While the case design for the mobile terminal version 1 is set in stone and will not change, I have been thinking of all the messing about I’ve gone through to get to the stage of having a half decent enclosure and is there a better way.
I used sketch up a little but got bogged down on some of the finer details so gave up on it. Since even this last year 3D printers have been coming down in price and performance and reliability of them has been improving significantly but the problem has always been how to design a 3D case that looks professional (with all the curves and slots for USB ports and barcode windows etc.
Yesterday I tried tinkercad. The interface is so basic I at first just assumed I would not get a professional result out of it, all you are doing is combining shapes together to either add or subtract from the model. After only a day I managed to produce this.
Even better, unlike sketchup, the design exports directly to the standard STL 3D printer format file and I also have a friend Eddy with a makerbot so this will be my first test.
I am seriously going to be looking at getting a 3D printer this year.
I am waiting for 5 boards to be assembled from smart-prototyping, I have decided that since it is taking me several hours to make each PCB I need to be a bit smarted, so for $40 each I am having them assembled (cost is PCB + Parts + assembly) if the quality is good and there are no issues with my very small last minute tweeks to the design I will get the software working and have another 25 made for the trials.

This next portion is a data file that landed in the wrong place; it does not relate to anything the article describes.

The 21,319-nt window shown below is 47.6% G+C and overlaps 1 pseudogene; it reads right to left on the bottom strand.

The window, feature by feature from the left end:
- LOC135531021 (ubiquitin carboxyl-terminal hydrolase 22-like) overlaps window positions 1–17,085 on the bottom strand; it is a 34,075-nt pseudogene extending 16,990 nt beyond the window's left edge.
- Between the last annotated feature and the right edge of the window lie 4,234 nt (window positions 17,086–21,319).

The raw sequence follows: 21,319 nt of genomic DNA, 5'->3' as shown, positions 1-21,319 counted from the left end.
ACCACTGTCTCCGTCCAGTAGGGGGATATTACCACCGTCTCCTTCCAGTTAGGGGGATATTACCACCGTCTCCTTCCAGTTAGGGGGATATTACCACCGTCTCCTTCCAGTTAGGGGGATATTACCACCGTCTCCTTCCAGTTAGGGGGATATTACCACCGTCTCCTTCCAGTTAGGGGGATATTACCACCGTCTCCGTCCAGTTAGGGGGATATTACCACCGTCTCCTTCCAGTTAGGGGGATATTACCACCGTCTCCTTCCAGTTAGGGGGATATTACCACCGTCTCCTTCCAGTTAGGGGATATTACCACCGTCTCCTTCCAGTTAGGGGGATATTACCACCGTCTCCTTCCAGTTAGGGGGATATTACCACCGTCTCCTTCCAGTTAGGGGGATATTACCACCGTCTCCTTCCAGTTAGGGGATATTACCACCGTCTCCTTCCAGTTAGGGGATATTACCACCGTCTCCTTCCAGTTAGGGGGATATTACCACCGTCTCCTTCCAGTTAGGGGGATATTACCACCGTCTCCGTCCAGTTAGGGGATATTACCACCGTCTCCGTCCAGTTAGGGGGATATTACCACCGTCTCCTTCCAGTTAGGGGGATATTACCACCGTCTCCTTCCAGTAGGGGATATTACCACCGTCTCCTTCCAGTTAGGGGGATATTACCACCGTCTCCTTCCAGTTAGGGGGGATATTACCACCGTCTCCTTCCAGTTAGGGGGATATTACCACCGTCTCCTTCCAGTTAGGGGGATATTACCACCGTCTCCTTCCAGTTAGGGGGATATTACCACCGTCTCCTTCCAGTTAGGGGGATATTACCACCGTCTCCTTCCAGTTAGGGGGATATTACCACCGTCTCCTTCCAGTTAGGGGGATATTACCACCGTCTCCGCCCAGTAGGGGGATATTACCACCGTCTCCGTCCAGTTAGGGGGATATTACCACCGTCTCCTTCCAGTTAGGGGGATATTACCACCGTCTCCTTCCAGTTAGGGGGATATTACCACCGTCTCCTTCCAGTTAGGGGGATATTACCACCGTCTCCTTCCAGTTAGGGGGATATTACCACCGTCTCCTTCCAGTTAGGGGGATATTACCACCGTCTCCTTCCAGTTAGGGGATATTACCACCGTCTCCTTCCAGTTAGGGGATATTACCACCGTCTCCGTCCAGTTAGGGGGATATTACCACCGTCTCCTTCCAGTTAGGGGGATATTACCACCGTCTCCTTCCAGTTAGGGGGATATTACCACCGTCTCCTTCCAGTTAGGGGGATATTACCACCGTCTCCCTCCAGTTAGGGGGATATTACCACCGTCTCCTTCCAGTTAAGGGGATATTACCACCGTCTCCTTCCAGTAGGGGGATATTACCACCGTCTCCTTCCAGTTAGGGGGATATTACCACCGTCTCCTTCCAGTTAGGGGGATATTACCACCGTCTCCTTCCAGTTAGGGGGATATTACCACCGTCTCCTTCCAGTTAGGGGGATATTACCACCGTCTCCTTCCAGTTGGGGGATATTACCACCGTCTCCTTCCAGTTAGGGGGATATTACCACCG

I have also sourced some filter glass of the correct size for the window to the barcode reader. Bottom line is that in 2-3 weeks I will have 5 assembled units.
I have also been looking at putting on a bootloader, several versions of the AVR dude exist out in the wild suitable for this task, my only issue is that they compile with all the MPLAB XC32 optimisations on and the free version does not optimise, time for a little rant here.
<RANT> Microchip probably makes 99.9% + of its revenue from silicon sales and 0.1% or less from compiler licences. The fact they do not provide an un-cripled compiler for their chips has probably already cost them billions due the the fact that a whole generation of potential customers in the last 10 years using the arduino are familiar with and are using AVR chips. (And the AVR ATMega series 8 bit chips have a pretty awesome architecture as those kids have been finding out)
Even today Microchip still only give you a crippled compiler. For the PIC32 this is even more ridiculous as it is based on the open source GCC MIPS compiler.
While I still love the Microchip PIC hardware, and most of the time the optimisations are not an issue, this point is getting more and more annoying to me. if I was a Microchip stockholder I would seriously be considering making this free and paying for it by sacking the arsehole MBA’s who decided it was a good idea. </RANT>
Ah well, just received another support request email, better get back to work.